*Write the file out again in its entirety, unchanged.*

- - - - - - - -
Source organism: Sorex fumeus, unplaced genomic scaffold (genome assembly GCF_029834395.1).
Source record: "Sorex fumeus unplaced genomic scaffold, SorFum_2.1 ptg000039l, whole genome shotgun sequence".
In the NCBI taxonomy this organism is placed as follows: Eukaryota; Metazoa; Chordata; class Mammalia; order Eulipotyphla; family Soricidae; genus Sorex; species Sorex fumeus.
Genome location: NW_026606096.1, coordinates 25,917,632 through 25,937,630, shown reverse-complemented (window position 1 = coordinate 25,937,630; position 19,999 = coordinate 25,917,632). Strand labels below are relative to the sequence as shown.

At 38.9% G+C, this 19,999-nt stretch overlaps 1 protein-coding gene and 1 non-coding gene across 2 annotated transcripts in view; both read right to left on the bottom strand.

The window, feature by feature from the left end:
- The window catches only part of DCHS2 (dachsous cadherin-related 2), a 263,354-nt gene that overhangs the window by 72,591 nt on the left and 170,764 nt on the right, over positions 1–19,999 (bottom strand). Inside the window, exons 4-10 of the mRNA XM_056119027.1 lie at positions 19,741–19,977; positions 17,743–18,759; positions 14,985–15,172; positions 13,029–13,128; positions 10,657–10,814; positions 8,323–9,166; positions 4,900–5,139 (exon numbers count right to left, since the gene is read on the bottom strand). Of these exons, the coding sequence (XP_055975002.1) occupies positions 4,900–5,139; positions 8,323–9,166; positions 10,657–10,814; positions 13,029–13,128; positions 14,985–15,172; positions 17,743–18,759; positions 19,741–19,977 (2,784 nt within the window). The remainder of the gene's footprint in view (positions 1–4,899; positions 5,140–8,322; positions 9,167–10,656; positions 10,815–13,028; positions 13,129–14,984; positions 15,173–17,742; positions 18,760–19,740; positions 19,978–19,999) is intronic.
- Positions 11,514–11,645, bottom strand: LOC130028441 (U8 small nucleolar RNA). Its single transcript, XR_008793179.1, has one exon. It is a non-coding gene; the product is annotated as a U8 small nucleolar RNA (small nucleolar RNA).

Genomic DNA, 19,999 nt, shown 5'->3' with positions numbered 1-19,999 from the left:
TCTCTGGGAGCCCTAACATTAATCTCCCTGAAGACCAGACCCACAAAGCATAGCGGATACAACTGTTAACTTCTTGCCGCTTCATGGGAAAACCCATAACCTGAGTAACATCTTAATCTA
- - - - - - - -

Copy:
Source organism: Sorex fumeus, unplaced genomic scaffold (genome assembly GCF_029834395.1).
Source record: "Sorex fumeus unplaced genomic scaffold, SorFum_2.1 ptg000039l, whole genome shotgun sequence".
In the NCBI taxonomy this organism is placed as follows: Eukaryota; Metazoa; Chordata; class Mammalia; order Eulipotyphla; family Soricidae; genus Sorex; species Sorex fumeus.
Genome location: NW_026606096.1, coordinates 25,917,632 through 25,937,630, shown reverse-complemented (window position 1 = coordinate 25,937,630; position 19,999 = coordinate 25,917,632). Strand labels below are relative to the sequence as shown.

At 38.9% G+C, this 19,999-nt stretch overlaps 1 protein-coding gene and 1 non-coding gene across 2 annotated transcripts in view; both read right to left on the bottom strand.

The window, feature by feature from the left end:
- The window catches only part of DCHS2 (dachsous cadherin-related 2), a 263,354-nt gene that overhangs the window by 72,591 nt on the left and 170,764 nt on the right, over positions 1–19,999 (bottom strand). Inside the window, exons 4-10 of the mRNA XM_056119027.1 lie at positions 19,741–19,977; positions 17,743–18,759; positions 14,985–15,172; positions 13,029–13,128; positions 10,657–10,814; positions 8,323–9,166; positions 4,900–5,139 (exon numbers count right to left, since the gene is read on the bottom strand). Of these exons, the coding sequence (XP_055975002.1) occupies positions 4,900–5,139; positions 8,323–9,166; positions 10,657–10,814; positions 13,029–13,128; positions 14,985–15,172; positions 17,743–18,759; positions 19,741–19,977 (2,784 nt within the window). The remainder of the gene's footprint in view (positions 1–4,899; positions 5,140–8,322; positions 9,167–10,656; positions 10,815–13,028; positions 13,129–14,984; positions 15,173–17,742; positions 18,760–19,740; positions 19,978–19,999) is intronic.
- Positions 11,514–11,645, bottom strand: LOC130028441 (U8 small nucleolar RNA). Its single transcript, XR_008793179.1, has one exon. It is a non-coding gene; the product is annotated as a U8 small nucleolar RNA (small nucleolar RNA).

Genomic DNA, 19,999 nt, shown 5'->3' with positions numbered 1-19,999 from the left:
TCTCTGGGAGCCCTAACATTAATCTCCCTGAAGACCAGACCCACAAAGCATAGCGGATACAACTGTTAACTTCTTGCCGCTTCATGGGAAAACCCATAACCTGAGTAACATCTTAATCTA